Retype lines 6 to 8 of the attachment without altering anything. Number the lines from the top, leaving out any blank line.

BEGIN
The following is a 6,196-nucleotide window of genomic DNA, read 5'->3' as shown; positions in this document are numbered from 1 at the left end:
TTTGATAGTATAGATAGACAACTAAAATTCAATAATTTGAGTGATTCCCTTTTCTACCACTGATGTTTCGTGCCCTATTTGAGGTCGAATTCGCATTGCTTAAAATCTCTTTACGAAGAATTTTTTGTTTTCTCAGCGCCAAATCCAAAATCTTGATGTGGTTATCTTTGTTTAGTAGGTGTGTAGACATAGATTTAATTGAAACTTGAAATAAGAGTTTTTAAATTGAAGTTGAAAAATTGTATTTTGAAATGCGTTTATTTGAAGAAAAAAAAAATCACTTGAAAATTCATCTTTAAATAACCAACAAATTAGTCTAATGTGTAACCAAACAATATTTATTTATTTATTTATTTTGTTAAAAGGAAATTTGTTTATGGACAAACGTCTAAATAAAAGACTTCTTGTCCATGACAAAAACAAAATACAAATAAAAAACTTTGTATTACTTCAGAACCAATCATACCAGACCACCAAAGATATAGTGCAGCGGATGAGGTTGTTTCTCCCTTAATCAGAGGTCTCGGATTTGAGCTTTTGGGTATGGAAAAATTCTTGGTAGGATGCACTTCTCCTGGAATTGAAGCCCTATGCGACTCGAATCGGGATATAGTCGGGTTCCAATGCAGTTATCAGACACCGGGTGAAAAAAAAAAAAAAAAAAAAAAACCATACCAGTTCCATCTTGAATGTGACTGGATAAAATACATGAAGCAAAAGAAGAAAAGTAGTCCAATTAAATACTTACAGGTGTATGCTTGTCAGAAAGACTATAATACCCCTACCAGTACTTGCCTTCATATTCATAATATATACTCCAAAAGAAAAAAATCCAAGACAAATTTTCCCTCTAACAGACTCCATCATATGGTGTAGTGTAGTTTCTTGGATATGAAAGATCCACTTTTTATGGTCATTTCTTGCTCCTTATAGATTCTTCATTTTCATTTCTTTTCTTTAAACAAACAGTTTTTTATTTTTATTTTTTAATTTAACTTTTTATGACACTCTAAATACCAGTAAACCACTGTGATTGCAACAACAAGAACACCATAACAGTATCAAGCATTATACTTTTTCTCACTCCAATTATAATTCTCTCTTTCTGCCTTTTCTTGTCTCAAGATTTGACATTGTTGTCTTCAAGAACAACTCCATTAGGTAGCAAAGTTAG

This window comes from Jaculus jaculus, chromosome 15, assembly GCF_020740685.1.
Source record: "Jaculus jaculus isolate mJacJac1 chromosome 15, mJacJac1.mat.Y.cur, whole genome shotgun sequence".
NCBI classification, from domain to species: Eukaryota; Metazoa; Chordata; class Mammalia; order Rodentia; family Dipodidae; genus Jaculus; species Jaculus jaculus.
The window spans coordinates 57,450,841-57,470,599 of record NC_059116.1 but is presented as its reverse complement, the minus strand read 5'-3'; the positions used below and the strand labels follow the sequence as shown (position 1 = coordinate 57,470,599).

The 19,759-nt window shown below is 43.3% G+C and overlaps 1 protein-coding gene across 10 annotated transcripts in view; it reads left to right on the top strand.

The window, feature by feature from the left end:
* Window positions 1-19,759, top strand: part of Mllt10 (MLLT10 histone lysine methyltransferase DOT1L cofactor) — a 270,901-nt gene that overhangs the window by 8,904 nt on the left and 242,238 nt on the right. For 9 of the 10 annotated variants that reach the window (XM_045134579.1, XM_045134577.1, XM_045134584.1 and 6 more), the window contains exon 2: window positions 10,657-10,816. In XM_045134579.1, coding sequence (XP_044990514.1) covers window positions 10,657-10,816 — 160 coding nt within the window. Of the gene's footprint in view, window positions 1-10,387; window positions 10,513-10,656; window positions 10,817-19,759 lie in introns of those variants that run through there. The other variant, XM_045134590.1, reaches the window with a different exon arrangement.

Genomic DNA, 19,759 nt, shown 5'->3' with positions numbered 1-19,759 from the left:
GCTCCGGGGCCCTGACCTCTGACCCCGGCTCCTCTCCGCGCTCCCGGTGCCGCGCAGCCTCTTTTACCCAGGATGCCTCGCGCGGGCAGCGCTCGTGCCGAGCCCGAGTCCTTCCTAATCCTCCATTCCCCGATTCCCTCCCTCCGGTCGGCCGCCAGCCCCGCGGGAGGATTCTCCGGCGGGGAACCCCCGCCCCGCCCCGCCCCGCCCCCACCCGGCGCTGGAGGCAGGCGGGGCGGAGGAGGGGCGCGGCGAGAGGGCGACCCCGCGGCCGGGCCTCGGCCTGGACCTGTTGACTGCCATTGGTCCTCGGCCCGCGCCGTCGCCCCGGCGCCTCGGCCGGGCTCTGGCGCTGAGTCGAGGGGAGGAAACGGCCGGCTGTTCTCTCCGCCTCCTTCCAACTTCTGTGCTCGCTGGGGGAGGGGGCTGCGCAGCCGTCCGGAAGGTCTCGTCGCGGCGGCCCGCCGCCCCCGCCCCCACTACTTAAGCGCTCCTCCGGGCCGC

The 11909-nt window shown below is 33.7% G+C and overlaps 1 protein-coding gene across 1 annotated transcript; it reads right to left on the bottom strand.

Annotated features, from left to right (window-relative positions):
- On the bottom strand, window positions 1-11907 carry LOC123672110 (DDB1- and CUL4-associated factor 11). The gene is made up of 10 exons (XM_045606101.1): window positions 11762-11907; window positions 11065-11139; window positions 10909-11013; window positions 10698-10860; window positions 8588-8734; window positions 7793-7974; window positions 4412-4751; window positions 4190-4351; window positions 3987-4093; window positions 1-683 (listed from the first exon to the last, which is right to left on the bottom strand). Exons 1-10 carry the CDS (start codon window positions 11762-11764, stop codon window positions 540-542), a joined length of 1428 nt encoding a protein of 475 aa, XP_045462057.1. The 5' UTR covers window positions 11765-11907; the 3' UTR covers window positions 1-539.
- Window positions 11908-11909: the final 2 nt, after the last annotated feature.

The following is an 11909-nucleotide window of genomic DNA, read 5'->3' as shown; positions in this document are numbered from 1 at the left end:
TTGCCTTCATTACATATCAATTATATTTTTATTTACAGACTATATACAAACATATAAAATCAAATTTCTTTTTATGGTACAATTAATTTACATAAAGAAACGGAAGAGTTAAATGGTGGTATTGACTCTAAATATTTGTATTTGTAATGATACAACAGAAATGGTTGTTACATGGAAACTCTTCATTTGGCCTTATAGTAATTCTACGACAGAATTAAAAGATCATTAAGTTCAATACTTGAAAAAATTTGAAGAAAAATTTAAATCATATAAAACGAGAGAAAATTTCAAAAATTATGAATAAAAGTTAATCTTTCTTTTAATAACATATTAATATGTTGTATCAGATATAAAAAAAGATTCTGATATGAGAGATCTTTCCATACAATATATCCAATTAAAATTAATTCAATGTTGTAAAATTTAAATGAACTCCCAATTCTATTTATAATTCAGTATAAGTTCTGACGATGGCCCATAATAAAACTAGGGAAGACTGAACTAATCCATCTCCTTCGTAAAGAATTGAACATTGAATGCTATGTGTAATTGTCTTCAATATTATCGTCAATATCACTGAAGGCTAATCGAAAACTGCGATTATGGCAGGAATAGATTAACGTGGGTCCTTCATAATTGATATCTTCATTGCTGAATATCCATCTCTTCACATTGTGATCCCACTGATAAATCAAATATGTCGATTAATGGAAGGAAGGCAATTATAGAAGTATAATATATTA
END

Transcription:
The window spans coordinates 57,450,841-57,470,599 of record NC_059116.1 but is presented as its reverse complement, the minus strand read 5'-3'; the positions used below and the strand labels follow the sequence as shown (position 1 = coordinate 57,470,599).

The 19,759-nt window shown below is 43.3% G+C and overlaps 1 protein-coding gene across 10 annotated transcripts in view; it reads left to right on the top strand.

The window, feature by feature from the left end: